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Illegal Shrimp Farms Are Destroying the Coastline in Mamata's West Bengal

In East Medinipur, satellite images show that in a decade, over 1600 hectares of fertile land has been diverted.

Updated
Climate Change
6 min read

Video Producer: Naman Shah

Video Editor: Purnendu Pritam

That shrimp on your plate comes at a high ecological cost. In Mamata Banerjee’s West Bengal, coastal zone regulation laws are being overlooked to allow thousands of aquaculture clusters to function with impunity. Prime agricultural land is being diverted to illegal shrimp farms.

This reporter travelled extensively along the coast of West Bengal to track the evidence with what satellite images were showing.

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Satellite Images of the East Medinipur Coastline showing Shrimp Farming in 2010

Satellite Images of the East Medinipur Coastline showing Shrimp Farming in 2021

In East Medinipur for instance satellite images show that in just a decade, more than 1600 hectares of fertile land has been diverted, (that’s the equivalent of 50 salt lake stadiums) in just 12 clusters on the coast. But the numbers are obviously much bigger.

As per a recently published report “National Wetland Decadal Change Atlas" by Space Applications Centre (SAC), ISRO, approximate area of aquaculture in west Bengal is 24000 hectares, which means a land use change of almost 6600 hectare area has been reported in one decade, since 2006.

To prepare the shrimp farms, soil is scooped up, and water is pumped into rectangular units. Close to the coast the water is saline - so it is mixed with synthetic chemicals to ensure the prawn seedlings survive. India’s coastal zone regulation act states, “no activities are allowed within 50-100 metres of tidal affected water bodies."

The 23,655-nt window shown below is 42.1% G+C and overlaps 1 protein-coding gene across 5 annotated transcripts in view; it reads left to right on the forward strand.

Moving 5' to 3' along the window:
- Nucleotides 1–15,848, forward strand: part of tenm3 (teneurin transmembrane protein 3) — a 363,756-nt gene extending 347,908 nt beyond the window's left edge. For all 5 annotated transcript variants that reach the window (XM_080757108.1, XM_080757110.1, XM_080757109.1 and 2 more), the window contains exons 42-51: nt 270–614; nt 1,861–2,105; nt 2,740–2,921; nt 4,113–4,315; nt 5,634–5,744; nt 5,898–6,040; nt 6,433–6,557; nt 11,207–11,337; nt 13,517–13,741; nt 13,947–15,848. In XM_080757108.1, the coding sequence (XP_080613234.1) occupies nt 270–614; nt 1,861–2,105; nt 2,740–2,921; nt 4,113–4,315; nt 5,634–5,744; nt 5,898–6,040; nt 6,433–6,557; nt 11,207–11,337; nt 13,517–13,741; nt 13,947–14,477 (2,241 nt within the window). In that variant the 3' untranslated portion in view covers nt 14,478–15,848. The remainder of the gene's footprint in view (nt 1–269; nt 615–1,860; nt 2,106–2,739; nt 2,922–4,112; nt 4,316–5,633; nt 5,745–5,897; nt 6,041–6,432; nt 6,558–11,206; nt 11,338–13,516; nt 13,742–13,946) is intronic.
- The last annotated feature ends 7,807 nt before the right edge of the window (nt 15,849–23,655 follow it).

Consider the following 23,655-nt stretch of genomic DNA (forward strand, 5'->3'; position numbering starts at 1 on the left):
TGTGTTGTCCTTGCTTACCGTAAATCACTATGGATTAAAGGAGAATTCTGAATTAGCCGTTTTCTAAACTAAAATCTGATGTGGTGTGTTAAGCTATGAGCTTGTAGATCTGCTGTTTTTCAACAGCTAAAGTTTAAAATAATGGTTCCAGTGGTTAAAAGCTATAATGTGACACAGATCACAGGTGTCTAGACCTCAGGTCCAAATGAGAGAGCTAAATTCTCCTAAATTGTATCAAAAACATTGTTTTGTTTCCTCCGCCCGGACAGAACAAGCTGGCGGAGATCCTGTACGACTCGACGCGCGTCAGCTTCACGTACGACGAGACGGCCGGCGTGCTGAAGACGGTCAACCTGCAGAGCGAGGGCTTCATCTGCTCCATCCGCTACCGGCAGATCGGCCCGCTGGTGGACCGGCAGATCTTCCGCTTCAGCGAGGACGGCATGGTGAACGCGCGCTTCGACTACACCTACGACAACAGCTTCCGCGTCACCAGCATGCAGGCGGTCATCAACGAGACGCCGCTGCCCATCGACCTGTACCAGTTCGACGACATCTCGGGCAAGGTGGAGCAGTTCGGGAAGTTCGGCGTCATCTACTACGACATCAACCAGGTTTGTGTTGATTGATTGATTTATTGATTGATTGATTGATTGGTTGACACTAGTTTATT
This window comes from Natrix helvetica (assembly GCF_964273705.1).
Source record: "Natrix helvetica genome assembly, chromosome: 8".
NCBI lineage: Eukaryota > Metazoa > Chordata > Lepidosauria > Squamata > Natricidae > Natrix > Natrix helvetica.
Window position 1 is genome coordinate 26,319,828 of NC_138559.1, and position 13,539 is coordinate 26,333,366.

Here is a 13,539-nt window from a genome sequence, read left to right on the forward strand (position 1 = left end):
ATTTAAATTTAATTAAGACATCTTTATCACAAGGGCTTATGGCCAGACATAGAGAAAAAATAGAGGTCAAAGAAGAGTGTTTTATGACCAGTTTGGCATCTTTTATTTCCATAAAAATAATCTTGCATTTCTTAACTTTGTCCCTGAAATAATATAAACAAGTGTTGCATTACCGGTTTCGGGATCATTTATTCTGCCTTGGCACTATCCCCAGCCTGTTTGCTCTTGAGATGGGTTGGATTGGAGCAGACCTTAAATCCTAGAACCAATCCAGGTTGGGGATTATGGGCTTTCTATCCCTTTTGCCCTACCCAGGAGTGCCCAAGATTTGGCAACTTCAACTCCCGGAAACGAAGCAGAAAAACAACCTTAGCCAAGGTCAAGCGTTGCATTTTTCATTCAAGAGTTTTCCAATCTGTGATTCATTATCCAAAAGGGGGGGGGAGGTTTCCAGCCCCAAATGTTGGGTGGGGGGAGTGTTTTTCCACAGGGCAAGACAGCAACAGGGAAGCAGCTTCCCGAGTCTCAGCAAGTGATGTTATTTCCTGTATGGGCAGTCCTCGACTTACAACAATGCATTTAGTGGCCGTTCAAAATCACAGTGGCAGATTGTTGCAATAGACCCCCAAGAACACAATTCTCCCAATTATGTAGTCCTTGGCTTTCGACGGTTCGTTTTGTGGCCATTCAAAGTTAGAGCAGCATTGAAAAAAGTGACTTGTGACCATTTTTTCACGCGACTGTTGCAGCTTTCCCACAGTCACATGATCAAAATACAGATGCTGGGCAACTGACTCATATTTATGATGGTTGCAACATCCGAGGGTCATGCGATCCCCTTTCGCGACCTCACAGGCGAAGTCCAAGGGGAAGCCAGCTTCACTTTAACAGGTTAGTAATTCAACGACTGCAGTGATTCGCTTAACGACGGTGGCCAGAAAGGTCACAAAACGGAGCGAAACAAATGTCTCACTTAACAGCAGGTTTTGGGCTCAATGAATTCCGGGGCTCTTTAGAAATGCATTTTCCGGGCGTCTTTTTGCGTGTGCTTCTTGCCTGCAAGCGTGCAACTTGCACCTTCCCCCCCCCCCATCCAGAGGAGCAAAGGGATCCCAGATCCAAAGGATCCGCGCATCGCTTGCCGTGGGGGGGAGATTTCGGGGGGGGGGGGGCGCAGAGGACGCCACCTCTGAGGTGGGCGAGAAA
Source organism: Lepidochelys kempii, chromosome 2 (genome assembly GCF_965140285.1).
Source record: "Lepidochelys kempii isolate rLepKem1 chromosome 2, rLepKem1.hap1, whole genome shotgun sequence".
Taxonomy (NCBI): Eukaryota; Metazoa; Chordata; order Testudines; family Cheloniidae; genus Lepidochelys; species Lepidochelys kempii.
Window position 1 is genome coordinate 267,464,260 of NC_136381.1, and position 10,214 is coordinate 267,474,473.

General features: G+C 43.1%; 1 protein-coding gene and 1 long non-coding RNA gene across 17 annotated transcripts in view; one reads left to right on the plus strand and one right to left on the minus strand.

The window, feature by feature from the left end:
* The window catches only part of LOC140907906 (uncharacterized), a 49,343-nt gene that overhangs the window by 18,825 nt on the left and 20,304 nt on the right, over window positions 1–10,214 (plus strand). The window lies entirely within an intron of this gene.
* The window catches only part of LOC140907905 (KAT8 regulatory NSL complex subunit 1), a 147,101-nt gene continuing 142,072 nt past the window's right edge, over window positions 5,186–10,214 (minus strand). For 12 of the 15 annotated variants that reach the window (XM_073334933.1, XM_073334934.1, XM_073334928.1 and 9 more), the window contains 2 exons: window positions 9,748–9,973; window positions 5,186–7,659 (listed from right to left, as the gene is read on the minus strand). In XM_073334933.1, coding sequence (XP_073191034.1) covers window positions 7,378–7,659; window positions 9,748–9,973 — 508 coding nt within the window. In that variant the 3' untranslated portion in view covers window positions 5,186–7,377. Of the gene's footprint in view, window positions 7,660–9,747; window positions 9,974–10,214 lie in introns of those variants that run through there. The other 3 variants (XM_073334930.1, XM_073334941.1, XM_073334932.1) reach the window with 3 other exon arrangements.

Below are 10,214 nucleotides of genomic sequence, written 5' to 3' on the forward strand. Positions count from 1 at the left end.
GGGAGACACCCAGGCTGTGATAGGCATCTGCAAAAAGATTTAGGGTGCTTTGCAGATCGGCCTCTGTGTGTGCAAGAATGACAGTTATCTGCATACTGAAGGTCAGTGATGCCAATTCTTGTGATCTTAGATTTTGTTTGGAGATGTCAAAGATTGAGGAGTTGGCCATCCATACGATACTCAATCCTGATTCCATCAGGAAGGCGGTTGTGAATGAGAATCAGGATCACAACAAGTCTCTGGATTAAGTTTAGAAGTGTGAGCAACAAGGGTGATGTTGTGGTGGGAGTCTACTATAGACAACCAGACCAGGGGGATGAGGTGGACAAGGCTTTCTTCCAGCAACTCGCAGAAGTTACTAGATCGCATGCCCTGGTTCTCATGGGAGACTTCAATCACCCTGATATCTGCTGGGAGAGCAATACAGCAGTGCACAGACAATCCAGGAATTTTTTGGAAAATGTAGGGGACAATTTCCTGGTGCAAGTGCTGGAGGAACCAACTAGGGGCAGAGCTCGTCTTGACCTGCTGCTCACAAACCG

Again, satellite images clearly show that the aquaculture farms are in areas they should not be, i.e., the no-development zone and within 50 metres of the mangrove buffer zone.

Shrimp Farming Leaves Local Fishermen Desolate 

Nearly 55% of the shrimp production in the world comes from captive farms. What is perceived as a harmless activity providing livelihoods to the local people has a huge ecological footprint while also creating conflict amongst local communities. The wastewater from the shrimp farms that is loaded with chemicals, dead shrimp and faeces is discharged into the sea that kills fish species, making the local fishermen angry.

In the village of Boguran Jalpai, fisherman Shankar Baar alleges that the poisoned water from the aquaculture clusters has led to a drastic fall in his catch. People of his village are small scale or artisanal fishermen who catch the fish close to the coast and are not able to venture far out into the sea. When the water is discharged from the shrimp farms, there is an immediate fall in their catch.

Jyotsna Baal

(Photo: Bahar Dutt)

Fisherwoman Jyotsna Baal is not only facing losses but also complains of skin problems and itching since the water is so contaminated. For several months when the aquaculture clusters release the water, her economic losses are so high that she’s not able to buy fishing nets or even rent a boat to go out to sea with her husband.

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Close to the prawn farms, opportunistic brick kilns have mushroomed in an almost parasitic way.

(Photo: Bahar Dutt)

The illegal aquaculture clusters are not only leading to water contamination they are also fanning a deterioration in air quality in these areas. Close to the prawn farms, opportunistic brick kilns have mushroomed in an almost parasitic way.

The topsoil scooped out from the aquaculture clusters comes handy in making bricks.

And so where there are shrimp farms, there are now hundreds of such kilns that spew out toxic air that’s high on particulate matter, No2 and So2, giving a double blow to the local environment.

On the day we are on the ground for this report the air quality index is at ‘’Hazardous levels’. But here in East Medinipur, people are out and about oblivious to the toxic fumes coming out of hundreds of kilns around them.

Illegal Shrimp Farms Sprout Across Coastlines